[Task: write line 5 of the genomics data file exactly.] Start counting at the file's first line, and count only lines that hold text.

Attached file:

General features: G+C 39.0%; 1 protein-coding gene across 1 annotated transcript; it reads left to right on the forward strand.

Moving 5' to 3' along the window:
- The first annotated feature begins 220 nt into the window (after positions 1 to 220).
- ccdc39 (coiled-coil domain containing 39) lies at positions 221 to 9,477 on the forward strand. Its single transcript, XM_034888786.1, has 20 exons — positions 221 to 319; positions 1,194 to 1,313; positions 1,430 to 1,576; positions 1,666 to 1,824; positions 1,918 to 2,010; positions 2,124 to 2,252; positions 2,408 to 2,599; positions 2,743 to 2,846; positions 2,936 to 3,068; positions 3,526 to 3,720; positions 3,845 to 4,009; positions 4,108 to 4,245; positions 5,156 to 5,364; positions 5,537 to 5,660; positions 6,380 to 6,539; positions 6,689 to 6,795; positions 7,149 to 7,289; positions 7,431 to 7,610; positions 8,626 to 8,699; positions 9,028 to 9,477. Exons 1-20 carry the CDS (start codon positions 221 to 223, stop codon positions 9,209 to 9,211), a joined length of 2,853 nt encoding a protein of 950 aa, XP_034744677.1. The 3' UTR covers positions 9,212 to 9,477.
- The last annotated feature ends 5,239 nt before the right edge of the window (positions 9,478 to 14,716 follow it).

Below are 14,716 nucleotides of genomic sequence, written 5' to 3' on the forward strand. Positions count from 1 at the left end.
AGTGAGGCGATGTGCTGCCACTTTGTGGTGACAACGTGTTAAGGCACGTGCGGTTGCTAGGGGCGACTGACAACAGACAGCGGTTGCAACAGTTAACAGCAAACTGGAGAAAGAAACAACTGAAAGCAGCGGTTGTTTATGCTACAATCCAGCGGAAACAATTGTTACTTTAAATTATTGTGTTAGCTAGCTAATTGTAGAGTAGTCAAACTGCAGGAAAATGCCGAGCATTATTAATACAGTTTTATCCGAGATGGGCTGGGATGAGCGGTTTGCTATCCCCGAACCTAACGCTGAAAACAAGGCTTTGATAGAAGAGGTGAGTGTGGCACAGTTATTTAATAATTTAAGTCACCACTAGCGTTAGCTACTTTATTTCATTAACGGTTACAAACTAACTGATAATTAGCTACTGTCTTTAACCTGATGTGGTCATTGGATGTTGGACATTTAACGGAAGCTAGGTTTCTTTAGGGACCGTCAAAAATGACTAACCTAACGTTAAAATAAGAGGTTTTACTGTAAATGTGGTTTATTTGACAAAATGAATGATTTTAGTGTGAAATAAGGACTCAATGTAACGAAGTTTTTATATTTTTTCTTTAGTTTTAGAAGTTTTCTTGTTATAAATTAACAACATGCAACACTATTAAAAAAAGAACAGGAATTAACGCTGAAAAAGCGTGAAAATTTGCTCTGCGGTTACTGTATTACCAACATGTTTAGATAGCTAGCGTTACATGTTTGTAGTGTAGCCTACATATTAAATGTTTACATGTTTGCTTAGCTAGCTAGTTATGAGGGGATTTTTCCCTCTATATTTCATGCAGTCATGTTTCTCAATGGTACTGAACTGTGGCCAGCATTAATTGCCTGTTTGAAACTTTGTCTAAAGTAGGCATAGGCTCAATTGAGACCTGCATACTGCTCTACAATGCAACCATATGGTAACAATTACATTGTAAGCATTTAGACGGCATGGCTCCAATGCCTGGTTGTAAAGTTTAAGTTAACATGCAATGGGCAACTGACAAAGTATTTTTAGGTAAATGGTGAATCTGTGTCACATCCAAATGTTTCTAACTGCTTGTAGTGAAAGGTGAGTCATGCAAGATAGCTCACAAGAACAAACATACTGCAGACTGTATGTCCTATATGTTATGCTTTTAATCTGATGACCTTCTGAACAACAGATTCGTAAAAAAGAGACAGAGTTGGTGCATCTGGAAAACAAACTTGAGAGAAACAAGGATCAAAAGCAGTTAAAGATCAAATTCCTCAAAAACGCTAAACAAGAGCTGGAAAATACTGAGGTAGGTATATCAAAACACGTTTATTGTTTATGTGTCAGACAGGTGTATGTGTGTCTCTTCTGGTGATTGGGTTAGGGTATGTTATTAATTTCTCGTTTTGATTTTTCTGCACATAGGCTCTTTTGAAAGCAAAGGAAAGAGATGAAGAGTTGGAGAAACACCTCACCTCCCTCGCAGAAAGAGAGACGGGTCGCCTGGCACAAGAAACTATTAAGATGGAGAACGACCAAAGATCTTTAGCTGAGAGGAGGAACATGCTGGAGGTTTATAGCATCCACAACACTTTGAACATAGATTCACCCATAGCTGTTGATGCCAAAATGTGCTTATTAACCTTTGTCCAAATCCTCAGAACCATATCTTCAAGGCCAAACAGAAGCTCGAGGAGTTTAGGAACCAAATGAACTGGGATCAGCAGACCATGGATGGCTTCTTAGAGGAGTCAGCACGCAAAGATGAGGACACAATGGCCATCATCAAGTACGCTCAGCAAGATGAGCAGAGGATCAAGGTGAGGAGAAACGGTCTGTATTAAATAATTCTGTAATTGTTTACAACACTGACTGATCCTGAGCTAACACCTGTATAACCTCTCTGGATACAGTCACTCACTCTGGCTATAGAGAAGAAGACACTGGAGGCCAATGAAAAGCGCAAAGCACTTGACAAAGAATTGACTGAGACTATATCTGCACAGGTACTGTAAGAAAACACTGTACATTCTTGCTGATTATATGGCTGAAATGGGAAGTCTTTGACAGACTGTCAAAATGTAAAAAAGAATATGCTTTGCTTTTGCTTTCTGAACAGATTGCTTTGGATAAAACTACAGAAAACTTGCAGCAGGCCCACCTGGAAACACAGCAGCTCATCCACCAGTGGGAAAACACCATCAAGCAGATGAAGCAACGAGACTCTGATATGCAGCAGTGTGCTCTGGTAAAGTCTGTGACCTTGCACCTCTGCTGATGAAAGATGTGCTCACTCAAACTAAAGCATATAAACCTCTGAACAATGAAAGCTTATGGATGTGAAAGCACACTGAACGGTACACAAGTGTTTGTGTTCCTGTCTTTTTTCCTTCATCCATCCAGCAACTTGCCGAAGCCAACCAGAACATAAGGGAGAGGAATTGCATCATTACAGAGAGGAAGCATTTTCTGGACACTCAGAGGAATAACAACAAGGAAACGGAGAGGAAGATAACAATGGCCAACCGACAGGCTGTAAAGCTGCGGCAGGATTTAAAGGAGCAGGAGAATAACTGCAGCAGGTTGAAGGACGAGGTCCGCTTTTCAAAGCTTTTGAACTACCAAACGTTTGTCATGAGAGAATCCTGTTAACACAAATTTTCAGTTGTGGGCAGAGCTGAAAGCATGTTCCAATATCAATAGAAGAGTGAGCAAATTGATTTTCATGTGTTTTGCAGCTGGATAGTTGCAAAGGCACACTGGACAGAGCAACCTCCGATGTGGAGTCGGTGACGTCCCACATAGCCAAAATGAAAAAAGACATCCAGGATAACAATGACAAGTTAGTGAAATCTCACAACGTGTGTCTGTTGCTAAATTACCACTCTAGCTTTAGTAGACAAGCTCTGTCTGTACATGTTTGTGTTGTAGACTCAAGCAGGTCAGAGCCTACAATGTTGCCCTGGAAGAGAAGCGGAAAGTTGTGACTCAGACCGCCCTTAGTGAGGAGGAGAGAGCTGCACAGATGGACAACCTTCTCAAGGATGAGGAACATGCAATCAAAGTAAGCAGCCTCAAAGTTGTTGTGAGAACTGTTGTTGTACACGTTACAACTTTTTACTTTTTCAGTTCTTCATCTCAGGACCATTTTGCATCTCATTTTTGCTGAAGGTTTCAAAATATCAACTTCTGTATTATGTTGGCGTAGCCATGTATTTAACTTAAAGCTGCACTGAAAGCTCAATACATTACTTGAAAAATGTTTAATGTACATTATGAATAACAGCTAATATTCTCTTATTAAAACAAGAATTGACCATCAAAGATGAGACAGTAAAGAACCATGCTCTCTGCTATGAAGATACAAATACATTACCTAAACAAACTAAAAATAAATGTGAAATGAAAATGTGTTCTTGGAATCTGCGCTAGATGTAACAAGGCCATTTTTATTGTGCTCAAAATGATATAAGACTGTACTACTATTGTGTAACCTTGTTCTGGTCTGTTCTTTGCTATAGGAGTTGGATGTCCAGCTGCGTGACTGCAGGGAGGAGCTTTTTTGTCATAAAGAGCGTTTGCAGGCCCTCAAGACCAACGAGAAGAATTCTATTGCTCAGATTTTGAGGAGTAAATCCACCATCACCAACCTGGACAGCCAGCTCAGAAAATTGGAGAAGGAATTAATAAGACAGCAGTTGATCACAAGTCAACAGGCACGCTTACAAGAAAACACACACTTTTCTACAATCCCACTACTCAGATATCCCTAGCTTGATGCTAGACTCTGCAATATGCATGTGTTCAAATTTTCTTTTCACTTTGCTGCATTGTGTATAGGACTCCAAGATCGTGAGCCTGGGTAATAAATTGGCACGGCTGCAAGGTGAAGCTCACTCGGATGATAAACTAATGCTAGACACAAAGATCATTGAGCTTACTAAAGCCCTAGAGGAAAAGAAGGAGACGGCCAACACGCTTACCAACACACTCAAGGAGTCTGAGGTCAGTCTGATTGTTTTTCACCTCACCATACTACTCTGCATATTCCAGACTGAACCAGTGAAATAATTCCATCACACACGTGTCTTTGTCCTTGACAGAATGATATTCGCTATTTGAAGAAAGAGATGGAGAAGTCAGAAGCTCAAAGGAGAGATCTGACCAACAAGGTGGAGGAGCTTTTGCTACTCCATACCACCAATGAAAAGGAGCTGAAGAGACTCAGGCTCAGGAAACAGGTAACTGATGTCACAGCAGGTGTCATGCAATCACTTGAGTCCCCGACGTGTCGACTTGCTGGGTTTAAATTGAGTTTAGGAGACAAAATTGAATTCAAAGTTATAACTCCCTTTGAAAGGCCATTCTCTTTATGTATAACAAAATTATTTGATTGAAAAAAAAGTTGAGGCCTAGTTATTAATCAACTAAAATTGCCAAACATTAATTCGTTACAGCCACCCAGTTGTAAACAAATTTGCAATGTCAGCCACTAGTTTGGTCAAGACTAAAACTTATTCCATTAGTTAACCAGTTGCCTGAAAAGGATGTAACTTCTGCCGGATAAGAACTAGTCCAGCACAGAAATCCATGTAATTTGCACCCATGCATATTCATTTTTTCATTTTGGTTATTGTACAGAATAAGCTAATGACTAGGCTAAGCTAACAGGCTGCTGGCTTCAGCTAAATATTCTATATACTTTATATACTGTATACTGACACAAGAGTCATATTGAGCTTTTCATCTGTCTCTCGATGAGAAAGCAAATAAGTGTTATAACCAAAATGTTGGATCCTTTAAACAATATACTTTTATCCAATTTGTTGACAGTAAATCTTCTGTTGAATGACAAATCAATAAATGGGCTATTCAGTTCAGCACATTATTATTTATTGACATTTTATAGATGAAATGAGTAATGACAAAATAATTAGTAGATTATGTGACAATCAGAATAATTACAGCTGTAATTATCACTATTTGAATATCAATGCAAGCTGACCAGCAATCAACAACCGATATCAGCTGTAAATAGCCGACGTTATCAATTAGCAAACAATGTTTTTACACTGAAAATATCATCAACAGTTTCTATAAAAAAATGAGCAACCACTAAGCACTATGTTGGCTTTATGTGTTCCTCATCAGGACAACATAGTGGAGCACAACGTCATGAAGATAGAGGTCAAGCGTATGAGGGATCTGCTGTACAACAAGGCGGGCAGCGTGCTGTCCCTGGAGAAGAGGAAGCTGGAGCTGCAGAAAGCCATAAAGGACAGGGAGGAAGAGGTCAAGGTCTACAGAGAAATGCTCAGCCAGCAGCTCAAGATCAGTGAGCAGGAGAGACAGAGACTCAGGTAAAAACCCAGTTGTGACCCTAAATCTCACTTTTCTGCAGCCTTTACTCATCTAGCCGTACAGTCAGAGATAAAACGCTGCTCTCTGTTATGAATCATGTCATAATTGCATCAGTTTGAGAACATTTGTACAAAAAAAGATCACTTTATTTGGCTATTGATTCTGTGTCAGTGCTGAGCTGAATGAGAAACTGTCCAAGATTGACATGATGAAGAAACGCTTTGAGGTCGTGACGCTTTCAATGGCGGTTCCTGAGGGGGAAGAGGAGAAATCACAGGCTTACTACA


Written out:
- The last annotated feature ends 5,239 nt before the right edge of the window (positions 9,478 to 14,716 follow it).